How to Think About the Nature of the Family

When we stop thinking critically about the nature of the family, we start thinking (wrongly) that it can be whatever we want it to be.

Gustav Wentzel, “Breakfast II: The Artist’s Family,” 1885
Gustav Wentzel, “Breakfast II: The Artist’s Family,” 1885 (photo: Public Domain)

It has been rightly said that we are facing a crisis of critical thought.

Well, let’s face it, there are many crises, but the crisis of critical thinking is one of the most fundamental because it takes accurate critical thought to recognize and evaluate other crises. We live by slogans and headlines, and slogans and headlines are to critical thought what vinegar is to teeth. Uncontrolled reactive emotions are our standard of truth, and so all truth and all truths are undermined. It is no wonder we are facing so many other crises.

One of those other crises is the crisis of the family. In the mind of our society, the idea of the family has undergone vast changes. Without the ability to think critically about the nature of the family, we have come to the dubious conclusion that it can be whatever we want it to be. This idea is, indeed, a crisis — primarily because it is wrong, secondly because its consequences can be nothing less than devastating.

Thankfully, there are many good tools of critical thinking. One that I have come across in my philosophical studies is the “Four Causes” of Aristotle, which is a systematic way of investigating anything. Aristotle meant by “cause” more than we usually mean by it:

  1. The efficient cause is what makes something.
  2. The formal cause is what the thing is, its definition.
  3. The material cause is what it is made of, and
  4. the final cause is the thing’s purpose or end.

Take, for example, a chair. The efficient cause is a carpenter. The material cause is wood. The formal cause is that it is a piece of furniture with a low flat surface, legs and a back, all summed up in its essence: chairness. The final cause is that it is for someone to sit in.

The same process of thought can be used to analyze anything, and it can be particularly illuminating when directed toward more difficult “things” like school, the Church and the family.

The final cause of the family is nothing less than to produce and raise new humans. It is the opinion of some that family is for companionship, enjoyment or entertainment, but those goals can all be fulfilled by means other than the family. The family is uniquely suited to this goal of making new human persons. The two, the family and the person, cannot reach fulfillment without each other. According to the natural order, a mother and a father are necessary for reproduction, and reproduction is the natural result of the union of a man and woman. If we do not understand the nature of the family, we do not understand the nature of the human person; if we do not understand the nature of the human, we do not understand the nature of the family.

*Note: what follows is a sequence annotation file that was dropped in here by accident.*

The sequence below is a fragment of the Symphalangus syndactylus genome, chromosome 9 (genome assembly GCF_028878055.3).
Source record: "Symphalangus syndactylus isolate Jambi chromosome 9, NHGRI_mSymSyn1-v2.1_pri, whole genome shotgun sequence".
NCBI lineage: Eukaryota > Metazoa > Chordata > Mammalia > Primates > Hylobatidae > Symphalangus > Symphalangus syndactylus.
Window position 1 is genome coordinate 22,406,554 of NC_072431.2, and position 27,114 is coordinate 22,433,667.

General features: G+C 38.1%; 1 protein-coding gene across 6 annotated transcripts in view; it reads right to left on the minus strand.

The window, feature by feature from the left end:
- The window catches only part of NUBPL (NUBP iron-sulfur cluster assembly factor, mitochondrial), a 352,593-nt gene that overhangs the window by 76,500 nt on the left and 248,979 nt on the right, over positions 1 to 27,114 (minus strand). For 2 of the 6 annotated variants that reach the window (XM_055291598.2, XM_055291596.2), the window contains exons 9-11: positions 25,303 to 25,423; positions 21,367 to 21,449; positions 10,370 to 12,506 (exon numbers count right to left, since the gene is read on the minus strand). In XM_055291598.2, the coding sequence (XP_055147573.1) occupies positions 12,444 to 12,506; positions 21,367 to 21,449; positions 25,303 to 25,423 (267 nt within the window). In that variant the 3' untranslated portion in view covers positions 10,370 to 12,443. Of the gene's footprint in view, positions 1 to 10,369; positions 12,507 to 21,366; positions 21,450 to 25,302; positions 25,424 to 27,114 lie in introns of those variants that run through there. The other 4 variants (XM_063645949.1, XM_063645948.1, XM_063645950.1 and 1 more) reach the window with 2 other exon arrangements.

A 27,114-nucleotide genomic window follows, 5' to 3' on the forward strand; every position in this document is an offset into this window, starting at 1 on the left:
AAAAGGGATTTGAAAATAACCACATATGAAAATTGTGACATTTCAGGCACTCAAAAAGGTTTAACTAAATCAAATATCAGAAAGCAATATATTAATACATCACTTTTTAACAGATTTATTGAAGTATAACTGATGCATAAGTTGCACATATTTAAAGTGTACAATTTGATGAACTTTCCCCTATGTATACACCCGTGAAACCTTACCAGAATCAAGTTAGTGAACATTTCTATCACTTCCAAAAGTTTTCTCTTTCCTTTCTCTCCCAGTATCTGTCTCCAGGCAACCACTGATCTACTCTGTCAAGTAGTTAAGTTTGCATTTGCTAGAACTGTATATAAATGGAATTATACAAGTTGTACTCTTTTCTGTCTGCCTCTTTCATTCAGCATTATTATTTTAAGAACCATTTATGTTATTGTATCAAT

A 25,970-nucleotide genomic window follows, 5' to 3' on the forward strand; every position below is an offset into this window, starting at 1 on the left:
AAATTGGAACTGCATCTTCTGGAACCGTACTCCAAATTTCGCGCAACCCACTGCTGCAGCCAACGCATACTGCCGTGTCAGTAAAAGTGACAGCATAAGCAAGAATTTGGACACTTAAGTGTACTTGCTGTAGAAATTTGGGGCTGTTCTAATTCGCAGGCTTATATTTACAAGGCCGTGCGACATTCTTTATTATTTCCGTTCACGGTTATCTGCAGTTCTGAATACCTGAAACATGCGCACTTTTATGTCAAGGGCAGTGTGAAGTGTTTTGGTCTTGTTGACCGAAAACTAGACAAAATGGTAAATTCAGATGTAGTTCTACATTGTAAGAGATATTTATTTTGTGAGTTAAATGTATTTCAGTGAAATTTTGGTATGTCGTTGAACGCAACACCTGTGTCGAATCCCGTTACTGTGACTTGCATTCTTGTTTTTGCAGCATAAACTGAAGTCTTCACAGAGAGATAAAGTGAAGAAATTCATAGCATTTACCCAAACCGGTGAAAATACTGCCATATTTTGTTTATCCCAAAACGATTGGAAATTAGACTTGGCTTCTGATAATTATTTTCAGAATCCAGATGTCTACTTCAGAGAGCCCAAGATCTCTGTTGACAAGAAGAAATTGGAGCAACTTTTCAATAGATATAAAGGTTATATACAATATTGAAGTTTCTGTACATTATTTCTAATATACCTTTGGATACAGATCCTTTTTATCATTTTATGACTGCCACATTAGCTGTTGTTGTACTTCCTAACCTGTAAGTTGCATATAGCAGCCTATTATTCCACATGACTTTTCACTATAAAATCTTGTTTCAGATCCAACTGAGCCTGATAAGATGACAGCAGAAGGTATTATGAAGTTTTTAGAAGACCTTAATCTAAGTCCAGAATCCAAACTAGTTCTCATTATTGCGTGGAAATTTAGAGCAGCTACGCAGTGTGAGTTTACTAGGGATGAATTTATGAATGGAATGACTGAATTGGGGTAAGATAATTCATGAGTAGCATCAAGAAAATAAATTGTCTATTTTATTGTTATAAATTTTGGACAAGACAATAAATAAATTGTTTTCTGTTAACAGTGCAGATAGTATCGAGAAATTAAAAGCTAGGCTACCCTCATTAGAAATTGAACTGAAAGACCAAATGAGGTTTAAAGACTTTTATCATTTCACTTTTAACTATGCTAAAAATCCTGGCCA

The formal cause, what it is, tells us about the specific and unique way that the people in a family are related to each other. A family is a group of people with a specific set of relationships to each other. A mother and a father are related by the permanent vow they have taken and the consummation of that vow. The children are the biological offspring of those parents, which is why the healthiest and most natural situation for a child is to have a mother and a father who are in a loving relationship with one another.

The material cause, what it is made of, is nothing less than the people themselves. A mother, a father and their children related to each other as already described are the matter of a family.

The efficient cause, what makes it, is the relationships themselves. The bonds that tie these people together are the forgers of the family, beginning with the mutual vows of the man and woman. No random group of people can be made into a family.

In the case of a family like mine where children have been adopted, children are also incorporated by means of parents’ vows to love and care for children as their own. This is a different situation, but it is not contrary to nature, similar to the case where one parent dies and the other gets remarried. The step-parent is not related to the children in the normal way, but the children still have a father and mother and the step-parent assumes the role of a parent to those children.

All of this flows from thinking critically about the nature of our very selves using a helpful tool from an Ancient Greek philosopher. And yet, it matches perfectly with the Church’s teaching about the nature of the family. Even sound philosophical thinking can, and should, give us the same conclusions as the Church where they overlap. But if we lack the ability to think well about the nature of the family, then the very source of society will be distorted, creating crises at every level of human civilization.

Thus the importance of education. Thus the importance of philosophy. Thus the importance of the family.